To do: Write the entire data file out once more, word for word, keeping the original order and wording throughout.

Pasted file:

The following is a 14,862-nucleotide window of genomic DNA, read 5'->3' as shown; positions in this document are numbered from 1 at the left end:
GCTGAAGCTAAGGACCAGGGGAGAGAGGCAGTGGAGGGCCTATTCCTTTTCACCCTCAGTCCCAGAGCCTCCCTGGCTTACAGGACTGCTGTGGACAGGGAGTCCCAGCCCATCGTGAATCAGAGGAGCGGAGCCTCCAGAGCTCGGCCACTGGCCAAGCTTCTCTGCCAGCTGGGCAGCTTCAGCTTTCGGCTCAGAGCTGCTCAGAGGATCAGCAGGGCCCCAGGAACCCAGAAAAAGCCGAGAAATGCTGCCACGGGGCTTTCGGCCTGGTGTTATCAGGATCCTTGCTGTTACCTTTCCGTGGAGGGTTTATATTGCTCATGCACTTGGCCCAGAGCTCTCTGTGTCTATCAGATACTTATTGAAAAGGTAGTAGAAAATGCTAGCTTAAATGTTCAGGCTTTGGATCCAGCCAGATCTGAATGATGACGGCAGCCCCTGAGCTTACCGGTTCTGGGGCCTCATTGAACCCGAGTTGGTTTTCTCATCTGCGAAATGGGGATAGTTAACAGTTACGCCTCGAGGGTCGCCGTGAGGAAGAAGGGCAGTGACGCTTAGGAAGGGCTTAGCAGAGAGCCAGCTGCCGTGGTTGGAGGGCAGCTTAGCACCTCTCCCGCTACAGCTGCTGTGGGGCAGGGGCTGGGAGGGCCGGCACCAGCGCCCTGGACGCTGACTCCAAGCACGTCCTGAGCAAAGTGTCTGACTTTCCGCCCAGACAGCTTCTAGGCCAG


The following is a 14,862-nucleotide window of genomic DNA, read 5'->3' as shown; positions in this document are numbered from 1 at the left end:
GCTGAAGCTAAGGACCAGGGGAGAGAGGCAGTGGAGGGCCTATTCCTTTTCACCCTCAGTCCCAGAGCCTCCCTGGCTTACAGGACTGCTGTGGACAGGGAGTCCCAGCCCATCGTGAATCAGAGGAGCGGAGCCTCCAGAGCTCGGCCACTGGCCAAGCTTCTCTGCCAGCTGGGCAGCTTCAGCTTTCGGCTCAGAGCTGCTCAGAGGATCAGCAGGGCCCCAGGAACCCAGAAAAAGCCGAGAAATGCTGCCACGGGGCTTTCGGCCTGGTGTTATCAGGATCCTTGCTGTTACCTTTCCGTGGAGGGTTTATATTGCTCATGCACTTGGCCCAGAGCTCTCTGTGTCTATCAGATACTTATTGAAAAGGTAGTAGAAAATGCTAGCTTAAATGTTCAGGCTTTGGATCCAGCCAGATCTGAATGATGACGGCAGCCCCTGAGCTTACCGGTTCTGGGGCCTCATTGAACCCGAGTTGGTTTTCTCATCTGCGAAATGGGGATAGTTAACAGTTACGCCTCGAGGGTCGCCGTGAGGAAGAAGGGCAGTGACGCTTAGGAAGGGCTTAGCAGAGAGCCAGCTGCCGTGGTTGGAGGGCAGCTTAGCACCTCTCCCGCTACAGCTGCTGTGGGGCAGGGGCTGGGAGGGCCGGCACCAGCGCCCTGGACGCTGACTCCAAGCACGTCCTGAGCAAAGTGTCTGACTTTCCGCCCAGACAGCTTCTAGGCCAG